Yemen Bound: The Pentagon says it notified Congress that it plans to spend $155 million on 4 Huey helicopters, upgrades to 10 Russian-made Mi-17 medium transport helicopters, and 50 Hummers, as well as night vision goggles and transport aircraft for the Yemen Army to fight al-Qaeda.
Guest article by Ian P. Wilson, Grant Thornton UK LLP
Given unprecedented fiscal pressures inherited by the new UK Government, there is an increasing recognition that the UK will have to reassess how it seeks to assert itself militarily. Given the poor condition of the country’s public finances, it is a widely-held view that the UK simply cannot afford to buy and support military assets to simultaneously project air, sea and land force capabilities on a global scale; nor can it expect to address several major conflicts while maintaining effective security at home.
As it proceeds with its promised 2010 Strategic Defence and Security Review (SDSR), the new UK Government faces the dilemma of having to fund a fundamental realignment and upgrade of the country’s defence and security infrastructure, whilst seeking to reduce a record fiscal deficit. Inevitably, priorities will have to be determined and certain programmes will face cancellation or curtailment…
By Evan H. Lesser, Co-founder and Managing Director, ClearanceJobs.com
With some economists predicting as much as half a decade until U.S. unemployment lowers to the historical norm of 5%, this will not be an equitable jobs recovery and in certain industries – some jobs are likely gone for good. Unlike the sectors hit hard by the recession, the U.S. defense, homeland security, and intelligence industry has been largely untouched by the economic slowdown. Bolstered by the largest line items in the Federal budget, the business of protecting the U.S. and our foreign interests is characterized by its tight labor pool. In particular, workers with active Federal security clearance remain in high demand. With more open jobs than qualified candidates to fill them, security-cleared professionals in the defense and intelligence industry remain in an enviable career position. Simply put, a security clearance opens more than just doors to classified information – it opens doors to a secure career.
However, just because a worker has received a security clearance does not mean they have the ability to maintain it. Periodic reinvestigations of clearance holders are designed to ensure cleared professionals remain suitable for access to classified information. If the results of a cleared worker’s reinvestigation are unfavorable, their security clearance can be revoked, leaving the worker without a job and a valuable career asset…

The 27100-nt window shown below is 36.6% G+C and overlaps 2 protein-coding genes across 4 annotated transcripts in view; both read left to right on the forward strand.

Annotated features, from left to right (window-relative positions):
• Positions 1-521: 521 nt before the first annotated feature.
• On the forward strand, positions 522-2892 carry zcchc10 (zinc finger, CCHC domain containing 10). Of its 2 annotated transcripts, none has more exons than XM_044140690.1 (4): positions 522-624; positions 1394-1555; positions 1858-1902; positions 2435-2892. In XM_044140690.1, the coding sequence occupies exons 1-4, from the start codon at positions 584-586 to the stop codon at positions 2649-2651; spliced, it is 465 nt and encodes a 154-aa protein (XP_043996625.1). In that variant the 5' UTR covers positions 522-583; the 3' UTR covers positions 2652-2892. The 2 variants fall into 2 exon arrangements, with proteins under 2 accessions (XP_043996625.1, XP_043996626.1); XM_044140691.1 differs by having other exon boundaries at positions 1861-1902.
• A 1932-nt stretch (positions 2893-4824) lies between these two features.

Flash Dance: A flash drive that uploaded malicious code into the US Central Command network in 2008 provided an unidentified foreign intelligence service with undetected access to classified US information, admits a US Pentagon official in a Foreign Affairs article.
Russian Buffer: Russia is beefing up its military presence in the Caucasus and the Black Sea region in an effort to create a security buffer zone, a Turkish analyst says.
Low Tech Jarheads: Forget night vision goggles, laptop computers, GPS devices, and robots, US Marines are training to fight in the mountains of Afghanistan using compasses, ropes, pack animals, and communication equipment made out of plastic spoons, string and wire.
Inmarsat Navigation Ventures, Ltd. in London, England recently received an $18 million firm-fixed-price demonstration contract to develop and certify a transceiver terminal for their 3-satellite I-4 constellation’s Inmarsat Broadband Global Area Network (BGAN) service. The terminals must be capable of operation from on-board low Earth orbit satellites, and the BGAN network will require modifications to support space-based terminal equipment. Under the contract, Immarsat will support the integration of the space-based BGAN terminal with a government demonstration satellite, and support the on-orbit connectivity via the BGAN network for the demonstration satellite mission.
Work is to be performed in London, England (20.60%); Golden, CO (64.76%); Aylesbury, England (11%); Norresundby, Denmark (2.15%); and Ontario, Canada (1.49%), with an estimated completion date of Sept 13/15. One bid was solicited with one bid received by DARPA in Arlington, VA (HR0011-10-C-0149).
Inmarsat currently operates a fleet of 11 satellites, and their customers include governments and the military. In November 2009 they bought managed secureIP provider Segovia, whose clients include the US military. The I-4 constellation is based on EADS Astrium’s Eurostar E3000 bus, but in August 2010, Immarsat announced a $1.2 billion contract with Boeing for 3 702HP-based satellites, in order to field a more advanced I-5 constellation delivering up to 6.25MB/s (50 megabits) each.